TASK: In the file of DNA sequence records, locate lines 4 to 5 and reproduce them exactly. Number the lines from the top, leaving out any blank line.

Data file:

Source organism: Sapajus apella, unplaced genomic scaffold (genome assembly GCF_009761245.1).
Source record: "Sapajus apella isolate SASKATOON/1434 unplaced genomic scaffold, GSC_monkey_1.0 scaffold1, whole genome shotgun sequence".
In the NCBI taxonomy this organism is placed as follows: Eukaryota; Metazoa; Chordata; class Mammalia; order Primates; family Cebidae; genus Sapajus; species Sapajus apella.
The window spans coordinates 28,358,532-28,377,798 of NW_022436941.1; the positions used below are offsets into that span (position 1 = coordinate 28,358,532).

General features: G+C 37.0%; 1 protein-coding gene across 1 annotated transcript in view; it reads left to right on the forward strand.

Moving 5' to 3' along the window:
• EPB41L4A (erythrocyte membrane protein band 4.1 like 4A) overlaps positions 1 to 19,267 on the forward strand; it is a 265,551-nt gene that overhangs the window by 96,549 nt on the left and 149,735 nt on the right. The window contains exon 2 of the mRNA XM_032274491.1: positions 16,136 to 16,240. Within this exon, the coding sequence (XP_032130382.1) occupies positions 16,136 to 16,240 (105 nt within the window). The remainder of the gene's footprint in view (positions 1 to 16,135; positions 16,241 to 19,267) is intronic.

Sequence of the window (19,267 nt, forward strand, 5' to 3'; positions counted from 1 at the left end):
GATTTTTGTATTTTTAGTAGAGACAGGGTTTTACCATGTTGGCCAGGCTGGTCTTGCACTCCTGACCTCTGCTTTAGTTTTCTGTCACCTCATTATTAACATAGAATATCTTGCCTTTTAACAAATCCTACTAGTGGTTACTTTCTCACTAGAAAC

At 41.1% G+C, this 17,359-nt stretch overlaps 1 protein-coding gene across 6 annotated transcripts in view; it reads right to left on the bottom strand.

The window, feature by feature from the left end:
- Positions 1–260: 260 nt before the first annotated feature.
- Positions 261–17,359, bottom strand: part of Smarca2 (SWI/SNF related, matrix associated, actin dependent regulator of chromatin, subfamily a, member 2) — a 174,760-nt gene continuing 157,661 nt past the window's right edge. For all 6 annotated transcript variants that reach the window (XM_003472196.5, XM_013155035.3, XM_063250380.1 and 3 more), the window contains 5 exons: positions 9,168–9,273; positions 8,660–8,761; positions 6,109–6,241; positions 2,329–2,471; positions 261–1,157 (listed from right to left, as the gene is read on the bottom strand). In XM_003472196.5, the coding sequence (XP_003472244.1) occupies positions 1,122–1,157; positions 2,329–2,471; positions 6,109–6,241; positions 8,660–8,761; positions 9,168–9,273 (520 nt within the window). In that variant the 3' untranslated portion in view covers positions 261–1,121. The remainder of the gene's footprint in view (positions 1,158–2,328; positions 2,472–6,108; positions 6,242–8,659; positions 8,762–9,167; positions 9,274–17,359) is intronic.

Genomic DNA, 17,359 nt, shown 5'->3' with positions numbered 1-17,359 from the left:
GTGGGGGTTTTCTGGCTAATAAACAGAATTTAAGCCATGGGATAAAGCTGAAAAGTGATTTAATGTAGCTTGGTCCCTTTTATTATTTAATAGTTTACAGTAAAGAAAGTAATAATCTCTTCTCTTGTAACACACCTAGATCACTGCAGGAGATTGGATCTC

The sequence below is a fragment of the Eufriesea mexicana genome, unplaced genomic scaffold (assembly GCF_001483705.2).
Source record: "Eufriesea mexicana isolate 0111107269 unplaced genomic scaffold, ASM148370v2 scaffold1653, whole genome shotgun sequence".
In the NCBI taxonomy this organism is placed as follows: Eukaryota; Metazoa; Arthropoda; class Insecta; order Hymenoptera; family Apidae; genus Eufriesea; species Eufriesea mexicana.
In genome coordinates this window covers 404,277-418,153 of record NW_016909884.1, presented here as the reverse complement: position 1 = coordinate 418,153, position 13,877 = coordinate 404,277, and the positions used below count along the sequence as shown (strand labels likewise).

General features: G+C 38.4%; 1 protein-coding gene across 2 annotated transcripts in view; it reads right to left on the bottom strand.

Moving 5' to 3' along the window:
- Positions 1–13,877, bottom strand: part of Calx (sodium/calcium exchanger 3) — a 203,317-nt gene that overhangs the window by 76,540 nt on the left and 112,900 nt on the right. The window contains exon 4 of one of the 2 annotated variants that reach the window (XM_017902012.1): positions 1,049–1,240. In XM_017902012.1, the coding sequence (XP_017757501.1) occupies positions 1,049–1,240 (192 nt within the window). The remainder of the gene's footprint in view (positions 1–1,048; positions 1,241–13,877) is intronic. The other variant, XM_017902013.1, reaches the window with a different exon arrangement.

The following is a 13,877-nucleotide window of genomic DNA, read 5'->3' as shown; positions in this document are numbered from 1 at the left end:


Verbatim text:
The window spans coordinates 28,358,532-28,377,798 of NW_022436941.1; the positions used below are offsets into that span (position 1 = coordinate 28,358,532).

General features: G+C 37.0%; 1 protein-coding gene across 1 annotated transcript in view; it reads left to right on the forward strand.